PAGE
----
ACRA is celebrating the work of its member firms through this new series highlighting 2020 projects. To be featured, submit your project here.
The Lost City of DeMille
Applied EarthWorks, Inc.
Applied EarthWorks, Inc (Æ) Historical Archaeology staff, under the direction of M. Colleen Hamilton, M.A., RPA, completed excavations at the Cecil B. DeMille’s 1923 silent movie set for the prologue of the classic film The Ten Commandments. The data recovery excavations at Lost City were not the typical cultural resource management project. Rather, the work was performed in cooperation with the Guadalupe-Nipomo Dunes Center, the County of Santa Barbara, and featured in Peter Brosnan’s documentary film The Lost City of DeMille. Brosnan’s production debuted at the Santa Barbara Film Festival in 2016 and won multiple awards at the Archaeology Channel International Film Festival in 2018. Media coverage following the 2012, 2014, and 2016 field excavation performed by Æ attracted international attention.
Æ’s investigations at the DeMille’s site focused on the discovery of statuary from the film set including a nearly whole sphinx; one of 20 statues that lined the road into the pharaonic City that DeMille’s recreated at Guadalupe Dunes. The set was designed by Paul Iribe, the father of Art Deco, possibly after an oil painting by Sir Edward John Poynter titled Israel in Egypt. DeMille’s City of the Rameses was set in the Egyptian Desert from which the Israelites fled persecution. The Guadalupe Dunes provided the vast sand dunes reminiscent of desert scenes and has been featured in multiple Hollywood films (The Sheik (1921); Son of the Sheik (1926) and Morocco (1930)). Between 2012 and 2020, Æ staff also searched for Camp DeMille where 2,500 film stars, extras, set workers, cooks, and 3000 livestock resided during the five months it took to build the set and film the movie.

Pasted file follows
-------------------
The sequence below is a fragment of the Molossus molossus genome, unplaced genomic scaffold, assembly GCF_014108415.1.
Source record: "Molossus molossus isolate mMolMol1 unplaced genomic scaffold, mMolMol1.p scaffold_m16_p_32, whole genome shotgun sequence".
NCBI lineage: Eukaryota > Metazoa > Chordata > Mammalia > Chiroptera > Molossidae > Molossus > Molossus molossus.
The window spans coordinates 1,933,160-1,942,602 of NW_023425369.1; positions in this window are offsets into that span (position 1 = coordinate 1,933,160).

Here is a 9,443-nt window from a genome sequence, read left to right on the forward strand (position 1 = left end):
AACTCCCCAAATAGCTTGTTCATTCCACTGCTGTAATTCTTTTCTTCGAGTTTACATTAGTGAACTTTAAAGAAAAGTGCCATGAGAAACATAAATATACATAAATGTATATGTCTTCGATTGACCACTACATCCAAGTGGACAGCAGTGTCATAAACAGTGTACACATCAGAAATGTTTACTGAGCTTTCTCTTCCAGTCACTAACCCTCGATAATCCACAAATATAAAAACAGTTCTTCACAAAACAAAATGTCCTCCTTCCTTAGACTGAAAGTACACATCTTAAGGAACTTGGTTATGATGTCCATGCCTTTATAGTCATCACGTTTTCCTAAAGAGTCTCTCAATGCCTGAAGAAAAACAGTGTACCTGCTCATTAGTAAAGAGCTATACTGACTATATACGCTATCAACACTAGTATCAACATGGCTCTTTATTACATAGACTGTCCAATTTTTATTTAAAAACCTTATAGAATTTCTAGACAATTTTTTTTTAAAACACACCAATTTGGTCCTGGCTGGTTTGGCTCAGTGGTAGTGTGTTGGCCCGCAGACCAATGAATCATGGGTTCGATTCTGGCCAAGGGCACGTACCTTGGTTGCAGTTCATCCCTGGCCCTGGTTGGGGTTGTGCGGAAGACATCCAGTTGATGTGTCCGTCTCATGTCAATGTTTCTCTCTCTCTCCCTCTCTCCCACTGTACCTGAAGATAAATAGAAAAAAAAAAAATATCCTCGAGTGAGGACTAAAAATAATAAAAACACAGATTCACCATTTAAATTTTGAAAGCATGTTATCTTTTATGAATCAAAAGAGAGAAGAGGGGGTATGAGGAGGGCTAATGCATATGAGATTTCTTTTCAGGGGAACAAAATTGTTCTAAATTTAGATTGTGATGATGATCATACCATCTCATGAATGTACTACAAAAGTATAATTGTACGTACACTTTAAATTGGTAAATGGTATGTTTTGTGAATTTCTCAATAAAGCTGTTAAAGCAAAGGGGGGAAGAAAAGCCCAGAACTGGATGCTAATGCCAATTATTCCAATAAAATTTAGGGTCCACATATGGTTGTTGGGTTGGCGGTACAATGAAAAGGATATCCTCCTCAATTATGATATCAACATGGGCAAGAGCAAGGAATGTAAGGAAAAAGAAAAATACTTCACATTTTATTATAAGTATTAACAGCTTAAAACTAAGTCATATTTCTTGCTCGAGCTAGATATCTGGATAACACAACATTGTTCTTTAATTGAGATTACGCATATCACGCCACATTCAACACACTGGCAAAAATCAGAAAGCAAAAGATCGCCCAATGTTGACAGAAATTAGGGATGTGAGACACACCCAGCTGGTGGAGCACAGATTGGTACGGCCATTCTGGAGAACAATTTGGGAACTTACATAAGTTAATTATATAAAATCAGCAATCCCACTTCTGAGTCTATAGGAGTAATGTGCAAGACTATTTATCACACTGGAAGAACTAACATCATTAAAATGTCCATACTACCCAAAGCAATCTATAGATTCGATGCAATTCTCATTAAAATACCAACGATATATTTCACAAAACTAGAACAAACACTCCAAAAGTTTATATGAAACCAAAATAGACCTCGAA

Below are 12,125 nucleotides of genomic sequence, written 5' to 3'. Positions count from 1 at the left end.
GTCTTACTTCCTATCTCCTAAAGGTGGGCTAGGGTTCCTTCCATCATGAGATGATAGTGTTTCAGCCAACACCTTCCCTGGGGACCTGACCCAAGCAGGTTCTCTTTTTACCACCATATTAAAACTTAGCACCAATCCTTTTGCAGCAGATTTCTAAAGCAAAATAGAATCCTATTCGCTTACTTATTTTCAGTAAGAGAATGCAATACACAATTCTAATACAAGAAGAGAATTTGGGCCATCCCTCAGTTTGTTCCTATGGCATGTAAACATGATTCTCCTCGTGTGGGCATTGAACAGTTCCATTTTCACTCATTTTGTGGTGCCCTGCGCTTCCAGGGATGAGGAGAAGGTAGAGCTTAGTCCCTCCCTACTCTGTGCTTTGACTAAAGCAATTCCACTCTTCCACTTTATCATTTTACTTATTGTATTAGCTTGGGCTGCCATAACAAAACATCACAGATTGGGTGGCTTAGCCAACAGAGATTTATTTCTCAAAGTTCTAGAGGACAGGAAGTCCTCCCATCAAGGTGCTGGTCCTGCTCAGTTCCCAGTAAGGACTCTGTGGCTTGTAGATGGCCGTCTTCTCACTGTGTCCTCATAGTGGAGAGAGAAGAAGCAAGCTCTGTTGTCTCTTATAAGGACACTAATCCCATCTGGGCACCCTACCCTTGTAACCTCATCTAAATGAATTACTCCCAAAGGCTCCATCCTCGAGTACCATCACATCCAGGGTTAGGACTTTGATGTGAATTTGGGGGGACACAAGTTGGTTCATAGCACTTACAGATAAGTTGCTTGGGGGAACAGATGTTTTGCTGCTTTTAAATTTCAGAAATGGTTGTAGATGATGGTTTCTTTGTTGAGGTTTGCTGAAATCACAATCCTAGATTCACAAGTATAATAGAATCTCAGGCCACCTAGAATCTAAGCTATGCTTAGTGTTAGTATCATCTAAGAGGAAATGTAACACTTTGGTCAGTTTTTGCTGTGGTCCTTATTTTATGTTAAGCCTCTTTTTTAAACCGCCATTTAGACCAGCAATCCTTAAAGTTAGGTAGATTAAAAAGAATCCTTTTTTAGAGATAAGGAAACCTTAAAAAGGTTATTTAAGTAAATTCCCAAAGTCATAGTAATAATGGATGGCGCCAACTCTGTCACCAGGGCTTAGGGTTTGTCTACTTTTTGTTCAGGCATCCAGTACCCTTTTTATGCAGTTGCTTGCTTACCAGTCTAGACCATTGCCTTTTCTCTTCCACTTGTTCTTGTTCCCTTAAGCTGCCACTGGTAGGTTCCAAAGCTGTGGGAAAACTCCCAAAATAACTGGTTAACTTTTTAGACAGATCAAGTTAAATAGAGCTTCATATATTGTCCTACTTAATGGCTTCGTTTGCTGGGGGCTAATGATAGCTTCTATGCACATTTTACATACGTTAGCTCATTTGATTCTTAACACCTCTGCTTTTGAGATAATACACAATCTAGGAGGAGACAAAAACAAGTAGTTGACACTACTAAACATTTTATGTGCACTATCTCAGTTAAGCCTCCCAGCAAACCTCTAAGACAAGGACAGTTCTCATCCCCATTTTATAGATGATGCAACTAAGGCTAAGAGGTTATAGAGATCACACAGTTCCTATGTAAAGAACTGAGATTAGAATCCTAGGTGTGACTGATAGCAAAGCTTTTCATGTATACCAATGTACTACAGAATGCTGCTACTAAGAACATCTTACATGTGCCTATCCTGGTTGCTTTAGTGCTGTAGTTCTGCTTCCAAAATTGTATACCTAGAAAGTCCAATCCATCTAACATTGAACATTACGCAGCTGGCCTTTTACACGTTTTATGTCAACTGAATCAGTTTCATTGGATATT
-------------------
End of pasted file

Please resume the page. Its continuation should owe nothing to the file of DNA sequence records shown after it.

This project is a fascinating example of conservation by a private entity, with the majority of funding for the project coming from the Dunes Center. Additionally, it brings a new lens to an industry that is still considered relatively new by historical standards. For more information on the project, be sure to view The Lost City of DeMille, available on Amazon.
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